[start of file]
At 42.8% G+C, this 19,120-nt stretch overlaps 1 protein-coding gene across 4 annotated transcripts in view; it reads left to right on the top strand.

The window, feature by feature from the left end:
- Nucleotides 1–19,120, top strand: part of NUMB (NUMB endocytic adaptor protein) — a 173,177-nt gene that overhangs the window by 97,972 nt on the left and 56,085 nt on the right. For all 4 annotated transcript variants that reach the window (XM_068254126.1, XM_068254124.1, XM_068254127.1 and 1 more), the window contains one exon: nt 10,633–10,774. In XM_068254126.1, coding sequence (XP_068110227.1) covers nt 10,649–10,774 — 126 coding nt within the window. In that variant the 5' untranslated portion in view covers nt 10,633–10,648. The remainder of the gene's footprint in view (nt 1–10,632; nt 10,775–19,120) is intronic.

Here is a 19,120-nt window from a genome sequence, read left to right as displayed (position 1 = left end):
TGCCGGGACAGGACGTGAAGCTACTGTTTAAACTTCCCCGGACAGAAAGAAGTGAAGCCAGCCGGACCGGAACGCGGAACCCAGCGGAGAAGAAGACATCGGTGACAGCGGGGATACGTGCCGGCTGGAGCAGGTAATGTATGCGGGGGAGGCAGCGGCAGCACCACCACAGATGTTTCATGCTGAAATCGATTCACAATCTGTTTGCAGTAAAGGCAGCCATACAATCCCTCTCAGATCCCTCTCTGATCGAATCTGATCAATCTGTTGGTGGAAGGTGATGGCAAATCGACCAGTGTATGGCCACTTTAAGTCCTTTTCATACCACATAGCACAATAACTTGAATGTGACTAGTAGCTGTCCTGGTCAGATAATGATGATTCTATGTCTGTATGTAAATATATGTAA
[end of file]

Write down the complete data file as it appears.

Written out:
At 42.8% G+C, this 19,120-nt stretch overlaps 1 protein-coding gene across 4 annotated transcripts in view; it reads left to right on the top strand.

The window, feature by feature from the left end:
- Nucleotides 1–19,120, top strand: part of NUMB (NUMB endocytic adaptor protein) — a 173,177-nt gene that overhangs the window by 97,972 nt on the left and 56,085 nt on the right. For all 4 annotated transcript variants that reach the window (XM_068254126.1, XM_068254124.1, XM_068254127.1 and 1 more), the window contains one exon: nt 10,633–10,774. In XM_068254126.1, coding sequence (XP_068110227.1) covers nt 10,649–10,774 — 126 coding nt within the window. In that variant the 5' untranslated portion in view covers nt 10,633–10,648. The remainder of the gene's footprint in view (nt 1–10,632; nt 10,775–19,120) is intronic.

Here is a 19,120-nt window from a genome sequence, read left to right as displayed (position 1 = left end):
TGCCGGGACAGGACGTGAAGCTACTGTTTAAACTTCCCCGGACAGAAAGAAGTGAAGCCAGCCGGACCGGAACGCGGAACCCAGCGGAGAAGAAGACATCGGTGACAGCGGGGATACGTGCCGGCTGGAGCAGGTAATGTATGCGGGGGAGGCAGCGGCAGCACCACCACAGATGTTTCATGCTGAAATCGATTCACAATCTGTTTGCAGTAAAGGCAGCCATACAATCCCTCTCAGATCCCTCTCTGATCGAATCTGATCAATCTGTTGGTGGAAGGTGATGGCAAATCGACCAGTGTATGGCCACTTTAAGTCCTTTTCATACCACATAGCACAATAACTTGAATGTGACTAGTAGCTGTCCTGGTCAGATAATGATGATTCTATGTCTGTATGTAAATATATGTAA